Google Search Console is a free tool that can help you better understand how your website is performing. With Search Console, you’ll learn how often your site is shown in Google search results, which search terms are driving people to your website, and how many people are clicking on your site in the search results. It can also tell you if there are any issues that are affecting Google’s ability to find content on your site, alert you to the steps you can take to improve your site’s ranking in Google searches, and more.

Step 10: Start marketing your website

Marketing is the key to driving awareness about your website and getting new people to visit. In this section, we’ll outline a few of the marketing tools that can be particularly useful when launching a new website—and you can do it all with Mailchimp.

Promote your website on social media

Share a link to your website across all of your social channels, including Facebook, Twitter, Instagram, or anywhere else your audience might be. Then, go a step further with eye-catching Facebook and Instagram ads targeting specific groups of people—like folks who live in a certain location or are within a certain age range. These ads can help you reach a large, untapped audience and drive more traffic to your new website.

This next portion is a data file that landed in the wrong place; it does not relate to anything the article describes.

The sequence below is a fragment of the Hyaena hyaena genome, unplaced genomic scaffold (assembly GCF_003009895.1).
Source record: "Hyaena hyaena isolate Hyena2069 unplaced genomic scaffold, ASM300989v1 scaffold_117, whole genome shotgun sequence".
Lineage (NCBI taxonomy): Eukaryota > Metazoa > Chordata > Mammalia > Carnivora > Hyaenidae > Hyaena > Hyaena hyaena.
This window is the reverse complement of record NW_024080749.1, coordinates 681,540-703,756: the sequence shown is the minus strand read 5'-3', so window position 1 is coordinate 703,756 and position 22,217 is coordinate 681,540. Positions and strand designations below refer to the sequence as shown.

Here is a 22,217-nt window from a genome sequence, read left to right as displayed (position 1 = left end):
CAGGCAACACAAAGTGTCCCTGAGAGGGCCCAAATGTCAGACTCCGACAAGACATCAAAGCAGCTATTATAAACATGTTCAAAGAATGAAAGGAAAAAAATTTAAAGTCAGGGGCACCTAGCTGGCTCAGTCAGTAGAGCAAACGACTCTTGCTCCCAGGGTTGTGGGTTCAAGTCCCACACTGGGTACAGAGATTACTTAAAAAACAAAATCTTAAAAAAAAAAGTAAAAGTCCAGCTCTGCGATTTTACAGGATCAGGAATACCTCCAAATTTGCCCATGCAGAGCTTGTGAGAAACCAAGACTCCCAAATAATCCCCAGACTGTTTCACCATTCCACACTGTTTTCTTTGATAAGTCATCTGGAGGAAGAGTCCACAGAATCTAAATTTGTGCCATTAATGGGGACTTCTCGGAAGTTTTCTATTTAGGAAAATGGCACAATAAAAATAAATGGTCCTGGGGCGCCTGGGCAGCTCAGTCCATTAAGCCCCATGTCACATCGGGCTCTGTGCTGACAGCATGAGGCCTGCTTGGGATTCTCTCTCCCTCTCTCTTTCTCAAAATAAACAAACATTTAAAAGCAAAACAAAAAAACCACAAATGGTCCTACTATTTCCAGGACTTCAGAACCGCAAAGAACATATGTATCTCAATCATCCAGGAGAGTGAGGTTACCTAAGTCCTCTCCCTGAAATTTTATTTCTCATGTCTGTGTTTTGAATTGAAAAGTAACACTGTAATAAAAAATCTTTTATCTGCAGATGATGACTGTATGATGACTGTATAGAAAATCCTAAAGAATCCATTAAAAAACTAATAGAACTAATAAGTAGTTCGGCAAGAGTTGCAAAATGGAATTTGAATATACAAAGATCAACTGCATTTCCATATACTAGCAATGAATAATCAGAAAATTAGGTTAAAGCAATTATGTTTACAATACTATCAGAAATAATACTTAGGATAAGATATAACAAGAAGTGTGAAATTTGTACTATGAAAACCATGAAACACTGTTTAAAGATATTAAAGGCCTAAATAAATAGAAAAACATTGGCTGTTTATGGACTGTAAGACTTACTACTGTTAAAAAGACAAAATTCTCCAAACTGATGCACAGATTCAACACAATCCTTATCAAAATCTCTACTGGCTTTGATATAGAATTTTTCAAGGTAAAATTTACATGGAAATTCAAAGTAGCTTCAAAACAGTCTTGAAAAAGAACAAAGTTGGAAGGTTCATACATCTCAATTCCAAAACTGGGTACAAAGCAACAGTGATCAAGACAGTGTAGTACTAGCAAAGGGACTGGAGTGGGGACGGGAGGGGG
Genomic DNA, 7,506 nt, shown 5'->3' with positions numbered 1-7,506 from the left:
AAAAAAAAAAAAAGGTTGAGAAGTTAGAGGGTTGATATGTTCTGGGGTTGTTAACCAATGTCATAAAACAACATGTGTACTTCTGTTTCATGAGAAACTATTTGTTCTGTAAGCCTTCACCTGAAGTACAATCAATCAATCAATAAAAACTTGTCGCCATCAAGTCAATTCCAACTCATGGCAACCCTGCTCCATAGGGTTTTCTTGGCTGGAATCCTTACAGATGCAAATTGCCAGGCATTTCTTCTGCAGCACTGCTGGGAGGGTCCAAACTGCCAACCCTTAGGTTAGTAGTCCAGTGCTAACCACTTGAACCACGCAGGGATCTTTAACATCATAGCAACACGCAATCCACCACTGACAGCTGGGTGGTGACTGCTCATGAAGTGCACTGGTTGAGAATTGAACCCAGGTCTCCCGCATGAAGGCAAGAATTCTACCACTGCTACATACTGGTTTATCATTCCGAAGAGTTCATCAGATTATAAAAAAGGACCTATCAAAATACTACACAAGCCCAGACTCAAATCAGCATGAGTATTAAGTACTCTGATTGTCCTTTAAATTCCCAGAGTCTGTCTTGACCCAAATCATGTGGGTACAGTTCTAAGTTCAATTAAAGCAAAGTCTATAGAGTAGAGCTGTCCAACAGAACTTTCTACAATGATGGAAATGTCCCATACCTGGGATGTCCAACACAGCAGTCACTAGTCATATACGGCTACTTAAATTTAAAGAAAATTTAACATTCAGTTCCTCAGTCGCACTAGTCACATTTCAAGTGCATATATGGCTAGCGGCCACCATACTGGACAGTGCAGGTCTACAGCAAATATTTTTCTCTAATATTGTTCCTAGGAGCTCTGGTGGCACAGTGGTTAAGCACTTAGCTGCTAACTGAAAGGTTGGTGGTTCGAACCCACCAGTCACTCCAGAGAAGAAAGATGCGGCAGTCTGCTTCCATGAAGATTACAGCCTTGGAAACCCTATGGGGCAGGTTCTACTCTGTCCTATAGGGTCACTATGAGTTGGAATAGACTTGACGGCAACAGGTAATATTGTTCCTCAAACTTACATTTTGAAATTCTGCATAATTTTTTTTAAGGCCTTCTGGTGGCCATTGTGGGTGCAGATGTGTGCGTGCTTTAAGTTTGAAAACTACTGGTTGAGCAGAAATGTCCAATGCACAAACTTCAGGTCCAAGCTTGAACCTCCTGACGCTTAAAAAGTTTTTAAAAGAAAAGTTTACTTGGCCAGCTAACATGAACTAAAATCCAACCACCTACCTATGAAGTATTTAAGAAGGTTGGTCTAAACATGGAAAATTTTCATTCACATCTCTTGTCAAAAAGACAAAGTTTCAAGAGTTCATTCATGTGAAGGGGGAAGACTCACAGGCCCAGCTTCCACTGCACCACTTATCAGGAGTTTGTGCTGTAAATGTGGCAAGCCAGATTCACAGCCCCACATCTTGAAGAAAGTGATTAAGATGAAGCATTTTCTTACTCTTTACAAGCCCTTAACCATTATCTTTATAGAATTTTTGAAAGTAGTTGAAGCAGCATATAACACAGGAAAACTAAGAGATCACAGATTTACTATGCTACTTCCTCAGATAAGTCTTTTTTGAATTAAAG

Offer incentives to boost site traffic and attract new signups

Incentives can be an effective way to generate excitement within your audience and encourage them to visit your new site. You could create a promo code that allows folks who come to your site and sign up to receive your emails a free download or a discount on their next purchase. Or, you might decide to announce a contest and give your first 200 site visitors the chance to win a one-of-a-kind gift or special prize pack. It’s completely up to you, so be creative!

Use automations to stay in touch with your audience

Automated emails are a great way to send out the right message to the right people at exactly the right time. With Mailchimp’s automation tools, you can:

  • Show new contacts they’re appreciated by sending an automated welcome message after they sign up on your website
  • Send an email—complete with a special offer or discount—each year on a contact’s birthday
  • Create an email from your blog’s RSS feed so folks will never miss a post
  • Bring people back to your online store with automated abandoned cart emails And that’s just the tip of the iceberg; automation will also make it easy to reward your most loyal customers or supporters, re-engage folks you haven’t heard from in a while, and a whole lot more.

Send a postcard

Postcards can help you stand out from the crowd and give your audience something tangible to remember you by. They’re a fun, friendly way to introduce yourself to new contacts, announce a new release, invite folks to an upcoming event, or anything else you’d like.